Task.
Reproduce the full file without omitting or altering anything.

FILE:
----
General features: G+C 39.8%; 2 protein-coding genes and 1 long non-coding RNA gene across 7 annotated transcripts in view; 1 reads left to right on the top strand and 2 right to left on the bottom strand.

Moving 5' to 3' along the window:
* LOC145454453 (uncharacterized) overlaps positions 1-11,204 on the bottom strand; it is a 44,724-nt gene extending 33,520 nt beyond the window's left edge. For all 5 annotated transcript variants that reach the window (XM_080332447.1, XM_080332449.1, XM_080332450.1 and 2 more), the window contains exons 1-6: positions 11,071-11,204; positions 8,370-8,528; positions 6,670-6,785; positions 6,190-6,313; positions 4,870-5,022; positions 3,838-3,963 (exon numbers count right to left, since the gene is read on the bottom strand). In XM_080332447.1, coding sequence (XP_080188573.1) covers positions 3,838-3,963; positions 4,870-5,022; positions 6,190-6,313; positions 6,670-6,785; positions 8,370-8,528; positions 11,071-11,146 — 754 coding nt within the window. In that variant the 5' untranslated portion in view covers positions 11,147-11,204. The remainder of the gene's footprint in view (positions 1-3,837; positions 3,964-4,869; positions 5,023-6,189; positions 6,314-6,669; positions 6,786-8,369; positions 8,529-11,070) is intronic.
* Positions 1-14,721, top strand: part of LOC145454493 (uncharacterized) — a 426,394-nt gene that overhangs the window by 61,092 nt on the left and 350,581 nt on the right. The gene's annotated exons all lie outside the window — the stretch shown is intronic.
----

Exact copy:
General features: G+C 39.8%; 2 protein-coding genes and 1 long non-coding RNA gene across 7 annotated transcripts in view; 1 reads left to right on the top strand and 2 right to left on the bottom strand.

Moving 5' to 3' along the window:
* LOC145454453 (uncharacterized) overlaps positions 1-11,204 on the bottom strand; it is a 44,724-nt gene extending 33,520 nt beyond the window's left edge. For all 5 annotated transcript variants that reach the window (XM_080332447.1, XM_080332449.1, XM_080332450.1 and 2 more), the window contains exons 1-6: positions 11,071-11,204; positions 8,370-8,528; positions 6,670-6,785; positions 6,190-6,313; positions 4,870-5,022; positions 3,838-3,963 (exon numbers count right to left, since the gene is read on the bottom strand). In XM_080332447.1, coding sequence (XP_080188573.1) covers positions 3,838-3,963; positions 4,870-5,022; positions 6,190-6,313; positions 6,670-6,785; positions 8,370-8,528; positions 11,071-11,146 — 754 coding nt within the window. In that variant the 5' untranslated portion in view covers positions 11,147-11,204. The remainder of the gene's footprint in view (positions 1-3,837; positions 3,964-4,869; positions 5,023-6,189; positions 6,314-6,669; positions 6,786-8,369; positions 8,529-11,070) is intronic.
* Positions 1-14,721, top strand: part of LOC145454493 (uncharacterized) — a 426,394-nt gene that overhangs the window by 61,092 nt on the left and 350,581 nt on the right. The gene's annotated exons all lie outside the window — the stretch shown is intronic.